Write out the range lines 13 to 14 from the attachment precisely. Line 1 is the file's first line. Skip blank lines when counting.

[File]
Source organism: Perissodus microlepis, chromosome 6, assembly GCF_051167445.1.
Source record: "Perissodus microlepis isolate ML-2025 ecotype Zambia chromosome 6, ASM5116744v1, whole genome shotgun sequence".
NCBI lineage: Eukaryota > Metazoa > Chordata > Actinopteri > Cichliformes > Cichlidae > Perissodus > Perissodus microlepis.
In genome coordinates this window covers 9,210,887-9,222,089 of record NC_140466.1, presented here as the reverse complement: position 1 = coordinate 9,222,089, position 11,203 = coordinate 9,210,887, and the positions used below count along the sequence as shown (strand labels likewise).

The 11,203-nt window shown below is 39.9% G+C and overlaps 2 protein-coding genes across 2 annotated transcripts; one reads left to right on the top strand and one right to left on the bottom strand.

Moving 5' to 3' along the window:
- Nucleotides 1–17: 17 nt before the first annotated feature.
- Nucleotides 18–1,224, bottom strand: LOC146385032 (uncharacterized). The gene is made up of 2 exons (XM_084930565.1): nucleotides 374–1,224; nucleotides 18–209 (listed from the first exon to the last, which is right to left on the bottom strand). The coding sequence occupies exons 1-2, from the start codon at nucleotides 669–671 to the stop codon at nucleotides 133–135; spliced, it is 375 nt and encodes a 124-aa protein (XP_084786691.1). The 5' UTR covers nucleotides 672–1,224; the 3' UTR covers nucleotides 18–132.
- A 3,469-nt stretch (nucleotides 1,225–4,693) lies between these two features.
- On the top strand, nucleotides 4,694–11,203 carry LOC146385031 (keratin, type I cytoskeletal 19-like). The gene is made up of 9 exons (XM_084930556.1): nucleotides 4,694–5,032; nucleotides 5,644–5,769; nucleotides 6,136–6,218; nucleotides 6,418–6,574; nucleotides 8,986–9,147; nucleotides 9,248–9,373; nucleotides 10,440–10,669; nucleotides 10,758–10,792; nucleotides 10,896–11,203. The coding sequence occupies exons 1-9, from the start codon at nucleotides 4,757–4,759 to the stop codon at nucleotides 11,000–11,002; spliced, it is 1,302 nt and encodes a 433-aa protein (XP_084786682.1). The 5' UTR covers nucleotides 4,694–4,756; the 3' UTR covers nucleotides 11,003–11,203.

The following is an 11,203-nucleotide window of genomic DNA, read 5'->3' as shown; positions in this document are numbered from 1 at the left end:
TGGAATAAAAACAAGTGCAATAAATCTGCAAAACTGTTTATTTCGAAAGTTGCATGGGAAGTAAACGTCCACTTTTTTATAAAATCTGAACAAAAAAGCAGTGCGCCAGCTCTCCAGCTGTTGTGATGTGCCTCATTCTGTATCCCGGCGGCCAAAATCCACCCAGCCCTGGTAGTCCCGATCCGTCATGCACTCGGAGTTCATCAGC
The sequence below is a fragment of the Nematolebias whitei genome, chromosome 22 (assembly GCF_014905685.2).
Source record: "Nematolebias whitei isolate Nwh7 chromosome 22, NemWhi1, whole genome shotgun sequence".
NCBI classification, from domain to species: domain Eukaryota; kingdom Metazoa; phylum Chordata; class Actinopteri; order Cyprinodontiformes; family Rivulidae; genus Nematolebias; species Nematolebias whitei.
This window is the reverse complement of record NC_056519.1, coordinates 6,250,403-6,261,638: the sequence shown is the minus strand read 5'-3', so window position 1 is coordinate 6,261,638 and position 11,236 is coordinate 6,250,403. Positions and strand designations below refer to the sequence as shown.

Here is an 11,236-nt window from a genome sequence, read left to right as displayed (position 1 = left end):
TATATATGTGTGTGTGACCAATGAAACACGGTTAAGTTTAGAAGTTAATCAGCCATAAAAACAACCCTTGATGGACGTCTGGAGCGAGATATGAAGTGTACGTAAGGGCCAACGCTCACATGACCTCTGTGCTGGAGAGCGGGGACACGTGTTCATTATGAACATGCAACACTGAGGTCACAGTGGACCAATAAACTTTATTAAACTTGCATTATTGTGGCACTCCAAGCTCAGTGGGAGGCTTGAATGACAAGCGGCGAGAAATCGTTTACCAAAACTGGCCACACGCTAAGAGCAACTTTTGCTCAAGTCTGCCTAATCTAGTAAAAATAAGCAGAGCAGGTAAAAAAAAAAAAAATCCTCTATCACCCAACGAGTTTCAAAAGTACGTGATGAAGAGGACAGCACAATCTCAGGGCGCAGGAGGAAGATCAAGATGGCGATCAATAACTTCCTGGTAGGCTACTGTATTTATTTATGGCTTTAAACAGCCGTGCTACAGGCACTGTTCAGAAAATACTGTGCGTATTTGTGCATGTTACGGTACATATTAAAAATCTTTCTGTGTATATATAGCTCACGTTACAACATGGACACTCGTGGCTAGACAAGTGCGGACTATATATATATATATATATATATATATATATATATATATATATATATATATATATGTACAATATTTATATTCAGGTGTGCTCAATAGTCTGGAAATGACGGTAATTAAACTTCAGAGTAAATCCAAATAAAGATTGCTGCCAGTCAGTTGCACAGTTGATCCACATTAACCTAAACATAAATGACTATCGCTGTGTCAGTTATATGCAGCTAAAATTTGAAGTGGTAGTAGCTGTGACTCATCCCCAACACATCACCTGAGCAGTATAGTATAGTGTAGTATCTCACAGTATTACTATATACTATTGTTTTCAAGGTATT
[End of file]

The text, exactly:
The sequence below is a fragment of the Nematolebias whitei genome, chromosome 22 (assembly GCF_014905685.2).
Source record: "Nematolebias whitei isolate Nwh7 chromosome 22, NemWhi1, whole genome shotgun sequence".